Leapfrog’s latest tablet is packed with features and is ideal for its younger audience
This is a tablet, it’s not a toy. That’s how Leapfrog wants you to see the Epic, its Android-powered slate that’s aimed at kids aged 3-9.
Leapfrog has built its name on educational techy toys, but this is the first time it’s released a tablet that has a place alongside the more serious kit in the consumer electronics section of shops. It’s a direct challenge to the child-friendly likes of Amazon’s Fire HD Kids Edition.
There’s meaning in the choice of name; Epic stands for explore, play, imagine, create. This is intended as an introduction to grown-up tech, and it’s designed to adapt as your child grows older.
The tablet itself is a seven-inch Android device that comes fitted with a green silicone bumper case and an integral stylus.
If you’re a tech-head, you’re not going to be wowed by the power of the Epic’s 1.3GHz quad-core processor. Neither will your eyes pop at the screen’s 1024×600 resolution. But then the Epic’s not meant for you, is it? And for kids who just want a tablet that is fun to play with, the Epic ticks that most important box.
Turn it on for the first time and there’s a quick bit of set-up to deal with. This takes just a few minutes to deal with, but it’s worth doing in advance if you’re going to have some impatient and excited little ones waiting to play with it.
Once you’re in, the screen shows a cartoony town that you can explore by dragging on the screen. This is the tablet’s background screen and it’s interactive. For instance, tapping on a statue brings up the local weather report. Confirm the name of your home town and the real-world weather will be reflected in that background screen town.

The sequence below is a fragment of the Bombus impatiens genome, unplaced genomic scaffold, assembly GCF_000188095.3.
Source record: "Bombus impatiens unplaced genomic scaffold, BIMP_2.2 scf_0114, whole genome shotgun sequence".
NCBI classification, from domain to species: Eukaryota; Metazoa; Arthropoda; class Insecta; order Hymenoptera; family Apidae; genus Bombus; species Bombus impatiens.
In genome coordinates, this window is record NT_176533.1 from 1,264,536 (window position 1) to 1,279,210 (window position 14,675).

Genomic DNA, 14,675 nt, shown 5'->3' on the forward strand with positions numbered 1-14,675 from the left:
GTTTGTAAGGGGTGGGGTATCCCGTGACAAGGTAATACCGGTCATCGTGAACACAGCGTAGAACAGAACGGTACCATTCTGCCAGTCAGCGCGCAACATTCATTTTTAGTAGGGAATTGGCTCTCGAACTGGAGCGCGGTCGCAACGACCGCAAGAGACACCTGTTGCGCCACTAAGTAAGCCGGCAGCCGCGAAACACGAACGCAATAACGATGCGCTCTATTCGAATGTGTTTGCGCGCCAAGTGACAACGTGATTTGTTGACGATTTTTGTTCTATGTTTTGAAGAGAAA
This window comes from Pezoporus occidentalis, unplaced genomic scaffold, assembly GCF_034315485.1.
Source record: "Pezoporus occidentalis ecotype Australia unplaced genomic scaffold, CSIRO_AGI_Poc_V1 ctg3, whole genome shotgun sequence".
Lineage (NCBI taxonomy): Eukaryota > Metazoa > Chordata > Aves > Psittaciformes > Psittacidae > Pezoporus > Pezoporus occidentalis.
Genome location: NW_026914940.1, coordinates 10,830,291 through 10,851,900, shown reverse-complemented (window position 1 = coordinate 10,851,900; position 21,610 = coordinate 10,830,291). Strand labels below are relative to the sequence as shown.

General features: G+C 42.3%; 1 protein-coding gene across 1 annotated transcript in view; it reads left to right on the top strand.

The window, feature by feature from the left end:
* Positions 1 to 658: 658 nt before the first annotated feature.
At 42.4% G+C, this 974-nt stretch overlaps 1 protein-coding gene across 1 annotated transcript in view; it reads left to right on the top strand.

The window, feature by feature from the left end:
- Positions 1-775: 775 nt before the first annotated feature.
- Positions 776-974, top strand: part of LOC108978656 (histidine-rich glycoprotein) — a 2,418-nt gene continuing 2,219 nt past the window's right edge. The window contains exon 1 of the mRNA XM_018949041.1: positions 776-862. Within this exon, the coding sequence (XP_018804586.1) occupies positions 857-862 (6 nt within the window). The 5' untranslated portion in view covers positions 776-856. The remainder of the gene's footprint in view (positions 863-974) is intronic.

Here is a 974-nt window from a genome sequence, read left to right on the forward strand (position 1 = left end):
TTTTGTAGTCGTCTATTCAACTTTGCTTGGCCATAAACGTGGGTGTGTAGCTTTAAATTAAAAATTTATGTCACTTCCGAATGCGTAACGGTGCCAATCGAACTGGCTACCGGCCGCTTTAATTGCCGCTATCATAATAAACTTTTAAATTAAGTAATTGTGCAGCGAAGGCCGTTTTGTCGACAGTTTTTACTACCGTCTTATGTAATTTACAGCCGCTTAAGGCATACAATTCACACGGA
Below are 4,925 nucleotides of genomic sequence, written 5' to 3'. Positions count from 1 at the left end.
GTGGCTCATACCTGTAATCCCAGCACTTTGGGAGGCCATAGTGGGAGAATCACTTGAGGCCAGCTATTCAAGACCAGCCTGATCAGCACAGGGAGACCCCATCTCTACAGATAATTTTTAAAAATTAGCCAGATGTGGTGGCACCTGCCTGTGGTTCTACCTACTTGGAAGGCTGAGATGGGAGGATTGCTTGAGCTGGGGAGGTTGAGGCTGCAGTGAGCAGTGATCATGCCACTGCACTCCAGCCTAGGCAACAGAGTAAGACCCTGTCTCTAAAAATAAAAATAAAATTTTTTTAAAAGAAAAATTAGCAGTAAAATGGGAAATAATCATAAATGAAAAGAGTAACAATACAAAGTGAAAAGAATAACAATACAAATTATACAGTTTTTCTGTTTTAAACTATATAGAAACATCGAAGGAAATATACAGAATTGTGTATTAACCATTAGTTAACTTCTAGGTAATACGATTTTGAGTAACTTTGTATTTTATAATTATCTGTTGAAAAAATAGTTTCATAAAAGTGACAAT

The tablet comes pre-installed with a bunch of child-friendly apps. Some of these are demos and you will need to pay to download the full version. If you want to keep hold of your cash for the time being, you might fancy removing those before handing over the tablet.
The device can handle multiple user profiles, and the age of the child dictates how that background town displays for them. They’ll also get a different experience in certain apps. The bumper case is easily removable, so older children can get rid of the kiddy feel and have something that looks a bit more grown-up.
Of course, the tablet includes standard parental controls such as the option to limit the time available for each child’s daily use.
As well as games, there are typical tablet apps such as a camera and music player included. You get a built-in speaker and a two-megapixel camera on both the front and rear. Those snappers take grainy photos and video but they’re plenty good enough for younger kids to have fun with. You can expect the battery to last five or six hours, and the tablet is recharged via microUSB. The Epic has 16GB of internal storage and a microSD slot enables this to be expanded by another 32GB.
The apps include a walled-off internet browser, where parents are able to select websites that they’re happy for their kids to access. Apps are typically paid for, but none have in-app purchases or adverts within them. Some can be pricey though – up to £20 for certain games.
The Epic costs £119.99, which puts it around the same pricepoint as Amazons Fire HD Kids Edition tablet. However, the Epic does lack Amazon’s eye-catching warranty. Whereas the Fire HD has an accidental damage warranty that lasts for two years, Epic offers just a one-year warranty and it doesn’t cover accidental damage.
Both tablets can be bettered on price by non-kid-specific competitors, and there are plenty of apps available that can help make an ‘adult’ tablet child-friendly.
But for an out-of-the-box solution that’s particularly well suited to pre- and primary-schoolers, the Epic is a simple and fun option.